Italy's covid health passport is now required to dine indoors in restaurants.
Italy rolls out its newly expanded Green Pass rules today, Friday 6 August, in a contentious move designed to curb the rise of covid-19.
The Green Pass, or Certificazione Verde, shows that people have been vaccinated, tested negative or recovered from covid-19, and does not apply to children under 12.
From today people will be required to show the cert, along with an identification document, for indoor dining in restaurants and bars, as well as for a wide range of cultural and leisure venues, from museums and cinemas to gyms and swimming pools.
The pass, which comes in digital or paper versions, will not be necessary for consuming food or drink at outdoor restaurant tables or drinking a coffee while standing at the bar.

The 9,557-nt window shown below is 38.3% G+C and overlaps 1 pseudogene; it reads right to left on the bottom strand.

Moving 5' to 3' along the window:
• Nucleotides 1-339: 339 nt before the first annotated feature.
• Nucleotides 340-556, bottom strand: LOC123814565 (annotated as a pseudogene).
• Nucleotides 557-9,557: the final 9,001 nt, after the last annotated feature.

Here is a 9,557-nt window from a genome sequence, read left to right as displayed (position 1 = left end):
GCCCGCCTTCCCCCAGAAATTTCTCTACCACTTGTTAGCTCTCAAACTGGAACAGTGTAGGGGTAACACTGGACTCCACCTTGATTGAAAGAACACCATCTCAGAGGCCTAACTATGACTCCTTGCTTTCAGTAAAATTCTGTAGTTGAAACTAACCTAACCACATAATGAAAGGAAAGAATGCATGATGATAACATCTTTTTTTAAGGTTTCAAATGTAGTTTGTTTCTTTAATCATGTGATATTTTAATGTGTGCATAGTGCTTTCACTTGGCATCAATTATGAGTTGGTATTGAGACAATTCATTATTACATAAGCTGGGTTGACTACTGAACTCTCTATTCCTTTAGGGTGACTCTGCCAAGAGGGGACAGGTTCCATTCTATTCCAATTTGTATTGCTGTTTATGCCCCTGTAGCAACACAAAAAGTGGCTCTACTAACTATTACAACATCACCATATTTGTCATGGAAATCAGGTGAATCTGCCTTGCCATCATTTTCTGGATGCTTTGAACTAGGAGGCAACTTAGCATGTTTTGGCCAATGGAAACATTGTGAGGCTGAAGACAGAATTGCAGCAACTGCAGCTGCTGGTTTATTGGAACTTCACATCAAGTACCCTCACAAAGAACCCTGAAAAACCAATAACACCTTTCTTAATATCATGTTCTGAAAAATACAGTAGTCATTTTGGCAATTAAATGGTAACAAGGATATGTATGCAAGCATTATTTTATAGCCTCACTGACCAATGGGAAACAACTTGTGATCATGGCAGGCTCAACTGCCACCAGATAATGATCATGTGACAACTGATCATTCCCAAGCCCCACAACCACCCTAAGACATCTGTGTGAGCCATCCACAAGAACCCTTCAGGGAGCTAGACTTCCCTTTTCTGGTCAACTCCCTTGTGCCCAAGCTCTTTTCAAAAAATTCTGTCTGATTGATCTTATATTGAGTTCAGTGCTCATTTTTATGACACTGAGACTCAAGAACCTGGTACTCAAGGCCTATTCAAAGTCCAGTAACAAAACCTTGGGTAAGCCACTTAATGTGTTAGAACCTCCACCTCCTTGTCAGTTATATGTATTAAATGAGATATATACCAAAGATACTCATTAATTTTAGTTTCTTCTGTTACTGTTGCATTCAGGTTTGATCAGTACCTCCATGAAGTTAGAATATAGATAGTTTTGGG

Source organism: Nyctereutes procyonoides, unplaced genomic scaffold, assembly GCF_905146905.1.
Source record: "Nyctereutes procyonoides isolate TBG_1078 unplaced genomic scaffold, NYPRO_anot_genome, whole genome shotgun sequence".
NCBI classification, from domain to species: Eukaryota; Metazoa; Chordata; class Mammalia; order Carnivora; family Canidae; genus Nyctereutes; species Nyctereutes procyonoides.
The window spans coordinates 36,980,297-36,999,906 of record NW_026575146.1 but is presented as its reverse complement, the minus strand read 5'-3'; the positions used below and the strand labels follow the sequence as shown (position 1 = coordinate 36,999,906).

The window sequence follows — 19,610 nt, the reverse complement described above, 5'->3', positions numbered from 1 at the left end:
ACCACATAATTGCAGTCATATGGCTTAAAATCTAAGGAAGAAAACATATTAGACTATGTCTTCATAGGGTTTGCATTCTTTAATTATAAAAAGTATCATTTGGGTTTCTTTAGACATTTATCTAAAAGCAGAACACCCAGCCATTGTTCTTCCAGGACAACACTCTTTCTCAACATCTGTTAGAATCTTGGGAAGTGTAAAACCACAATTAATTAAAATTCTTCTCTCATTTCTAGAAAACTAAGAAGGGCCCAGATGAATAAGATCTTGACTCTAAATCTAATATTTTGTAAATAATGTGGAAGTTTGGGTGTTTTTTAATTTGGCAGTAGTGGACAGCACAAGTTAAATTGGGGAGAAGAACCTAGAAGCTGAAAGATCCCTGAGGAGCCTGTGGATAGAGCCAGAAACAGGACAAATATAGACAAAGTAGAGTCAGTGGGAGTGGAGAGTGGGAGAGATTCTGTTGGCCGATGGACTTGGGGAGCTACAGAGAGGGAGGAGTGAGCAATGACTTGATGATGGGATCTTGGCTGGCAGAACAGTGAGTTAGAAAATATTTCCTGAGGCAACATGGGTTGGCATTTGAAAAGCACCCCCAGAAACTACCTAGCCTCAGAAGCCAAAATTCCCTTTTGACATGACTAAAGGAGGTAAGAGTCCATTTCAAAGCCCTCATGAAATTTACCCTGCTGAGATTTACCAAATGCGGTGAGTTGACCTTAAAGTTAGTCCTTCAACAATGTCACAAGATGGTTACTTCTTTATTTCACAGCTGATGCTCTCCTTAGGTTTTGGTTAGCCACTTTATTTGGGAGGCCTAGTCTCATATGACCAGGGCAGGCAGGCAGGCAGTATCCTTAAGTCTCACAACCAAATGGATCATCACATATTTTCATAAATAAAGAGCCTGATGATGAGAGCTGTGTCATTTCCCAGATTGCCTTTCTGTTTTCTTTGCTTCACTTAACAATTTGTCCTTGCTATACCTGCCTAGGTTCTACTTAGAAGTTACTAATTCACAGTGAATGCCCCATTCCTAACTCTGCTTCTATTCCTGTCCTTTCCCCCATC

The Green Pass has already sparked protests across Italy, and is likely to test the patience of businesses and customers, however health minister Roberto Speranza said the measure would "avoid closures and protect freedom."
The certificate was first introduced in June and until now it has been used mainly for travel within the EU and to facilitate access to large events or nursing homes.
Last night the government unveiled plans to expand the scope of the Green Pass further from 1 September, making it mandatory for teachers and school staff, as well as staff and students of universities, when the new academic year begins.
The government announced yesterday that more than 33 million people - or 62 per cent of Italy's population over the age of 12 - has been fully vaccinated against covid-19.
For official information about the covid-19 situation in Italy - in English - see health ministry website.